From the Stacks: January 26, 2007

Utne Reader‘s library is abuzz with a steady flow of 1,500
magazines, newsletters, journals, weeklies, zines, and other lively
dispatches from the cultural front that are rarely found at big-box
bookstores, newsstands, or even online. So we share the highlights
(and occasional lowlights) of what’s landing in our library each
week in ‘From the Stacks.’ Check in every Friday for the latest
edition.

In many communities, battles are raging over
affordable housing for low-income families and individuals. The
issues parsed in these debates are complex and diverse, and local
media often don’t shed much light on them. Enter
Shelterforce, the quarterly magazine of
the National Housing Institute (NHI). Though it’s written for
people and organizations working in the field,
Shelterforce provides remarkably accessible explanations
of the economic and social dynamics of affordable housing and
community building. In the Winter 2006 issue, I almost skipped past
the cover story detailing the sale of ‘Manhattan’s last
middle-class enclave,’ assuming that it would be too insider for a
layperson. Happily, I started skimming the piece instead and
quickly found myself absorbed in its discussion of the evolution of
rent laws in New York City. The magazine’s Fall issue reported on
Hurricane Katrina evacuees struggling to find affordable housing in
Texas cities. The NHI also maintains a frequently updated
collection of Katrina-related resources and articles on its
website. — Danielle Maestretti

It’s easy to read
Open
Spaces
from cover to cover. Take the latest issue, filled
as it is with solid writing on a diversity of topics. Issue #1 of
Vol. 9 opens with a detailed essay on Léon Theremin, inventor of
the eponymous electronic instrument that turns radio waves into
spooky music. The issue also includes a thorough primer on another
spooky topic — presidential signing statements. According to
Philip J. Cooper, the article’s author, the Bush administration has
used these seemingly innocuous documents that accompany
congressional enactments to slip its political and legal intentions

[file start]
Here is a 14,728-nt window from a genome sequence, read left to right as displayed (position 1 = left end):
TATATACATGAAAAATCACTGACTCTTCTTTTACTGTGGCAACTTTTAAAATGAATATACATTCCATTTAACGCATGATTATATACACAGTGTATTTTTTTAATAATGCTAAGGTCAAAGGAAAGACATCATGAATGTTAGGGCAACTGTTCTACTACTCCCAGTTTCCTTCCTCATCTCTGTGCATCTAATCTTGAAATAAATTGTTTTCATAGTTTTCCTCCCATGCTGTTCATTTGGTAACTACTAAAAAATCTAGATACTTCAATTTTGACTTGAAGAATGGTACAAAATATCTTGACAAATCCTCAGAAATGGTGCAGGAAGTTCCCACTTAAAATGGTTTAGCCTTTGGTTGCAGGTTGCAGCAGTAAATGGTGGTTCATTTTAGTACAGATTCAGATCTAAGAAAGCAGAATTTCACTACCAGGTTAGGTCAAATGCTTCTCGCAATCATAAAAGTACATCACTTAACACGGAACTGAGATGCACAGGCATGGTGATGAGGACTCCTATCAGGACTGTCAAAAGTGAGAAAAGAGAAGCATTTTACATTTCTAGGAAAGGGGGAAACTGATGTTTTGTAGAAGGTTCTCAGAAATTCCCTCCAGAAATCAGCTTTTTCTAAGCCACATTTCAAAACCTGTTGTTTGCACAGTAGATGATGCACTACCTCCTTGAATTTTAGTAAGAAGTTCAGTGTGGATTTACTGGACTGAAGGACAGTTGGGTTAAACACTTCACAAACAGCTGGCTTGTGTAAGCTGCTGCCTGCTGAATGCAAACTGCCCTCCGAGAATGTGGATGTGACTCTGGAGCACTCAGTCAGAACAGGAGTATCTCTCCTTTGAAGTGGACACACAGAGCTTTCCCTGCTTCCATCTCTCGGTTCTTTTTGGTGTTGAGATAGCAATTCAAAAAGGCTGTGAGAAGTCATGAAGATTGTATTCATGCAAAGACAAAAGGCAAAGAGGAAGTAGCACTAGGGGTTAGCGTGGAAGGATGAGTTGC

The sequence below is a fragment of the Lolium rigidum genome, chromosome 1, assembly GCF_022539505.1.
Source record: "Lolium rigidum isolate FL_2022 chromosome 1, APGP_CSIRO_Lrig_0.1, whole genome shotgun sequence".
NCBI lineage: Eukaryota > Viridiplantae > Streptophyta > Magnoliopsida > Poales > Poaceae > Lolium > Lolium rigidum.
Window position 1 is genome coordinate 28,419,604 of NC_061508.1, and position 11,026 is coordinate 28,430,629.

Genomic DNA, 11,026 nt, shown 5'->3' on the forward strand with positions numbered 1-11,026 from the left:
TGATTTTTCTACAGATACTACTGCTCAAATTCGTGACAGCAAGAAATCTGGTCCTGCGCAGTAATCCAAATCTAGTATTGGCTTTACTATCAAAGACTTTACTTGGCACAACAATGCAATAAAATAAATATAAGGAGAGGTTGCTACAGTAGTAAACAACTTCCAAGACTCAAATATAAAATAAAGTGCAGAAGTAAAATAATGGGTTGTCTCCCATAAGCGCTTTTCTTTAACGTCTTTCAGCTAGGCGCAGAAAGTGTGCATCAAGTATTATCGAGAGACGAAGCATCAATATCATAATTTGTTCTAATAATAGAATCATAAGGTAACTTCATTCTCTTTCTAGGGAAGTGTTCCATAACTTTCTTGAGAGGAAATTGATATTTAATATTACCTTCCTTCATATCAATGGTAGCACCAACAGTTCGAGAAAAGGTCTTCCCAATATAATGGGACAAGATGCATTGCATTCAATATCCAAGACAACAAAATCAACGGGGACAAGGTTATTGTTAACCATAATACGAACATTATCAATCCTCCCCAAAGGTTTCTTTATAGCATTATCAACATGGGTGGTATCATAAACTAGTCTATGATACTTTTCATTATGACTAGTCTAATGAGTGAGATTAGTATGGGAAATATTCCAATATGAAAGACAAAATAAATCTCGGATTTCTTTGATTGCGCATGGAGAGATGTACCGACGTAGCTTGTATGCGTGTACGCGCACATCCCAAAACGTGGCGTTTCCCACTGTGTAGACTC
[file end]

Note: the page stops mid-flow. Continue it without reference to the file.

under the radar of critics and opponents. — Evelyn
Hampton

The best zines are those without rules. Every so often,
Possum Garage Press puts out a tiny, black-and-white
booklet featuring poems and illustrations from lesser-known
artists, and — judging from the batch we were just sent — it’s
always a gamble as to what you’re going to get. Number 4 features
an eight-page prose poem about ‘what happened when it snowed / too
much snow’; #7 opens with a reader’s musings on ‘[a]llowing illegal
immigrants to stay in this country’; and #8 contains a previously
unpublished ‘picture-story’ from 1956 about a downtrodden horse in
the midst of an existential crisis. The drawings are light and
whimsical, with buxom possums gracing the cover, and the issues
often begin with a politically charged editor’s note. To subscribe,
mail $5.00 to P.G.P. c/o Lanyon Studio, 8 Winston Avenue,
Wilmington, DE 19804. — Mary O’Regan

It’s been five years since 20 prisoners first arrived at
Guantánamo Bay Naval Base, and the
AshevilleGlobal Report has been fighting to shut the place down
ever since. The latest issue of this free weekly newspaper from
Asheville, North Carolina, reports on the protests that marked the
glum anniversary, while covering a host of other human rights
injustices worldwide. The Jan. 18-25 edition features the kind of
feisty reporting that earned the newspaper an
Utne
Independent Press Award
nomination in 2004. — Bennett
Gordon

Gabriel García Márquez, the
renowned Colombian novelist, kicks off the latest issue of
Political Affairs, the monthly publication
of the Communist Party, USA. In an ode that originally appeared in
the Cuban newspaper Granma, Márquez writes of ‘The Fidel
Castro That I Know,’ subtly explaining the leader’s longevity and
the controversy that constantly surrounds him. The February issue
also covers the connection between poverty and AIDS, and celebrates
the recent Wal-Mart union organizing successes in China. —
Bennett Gordon

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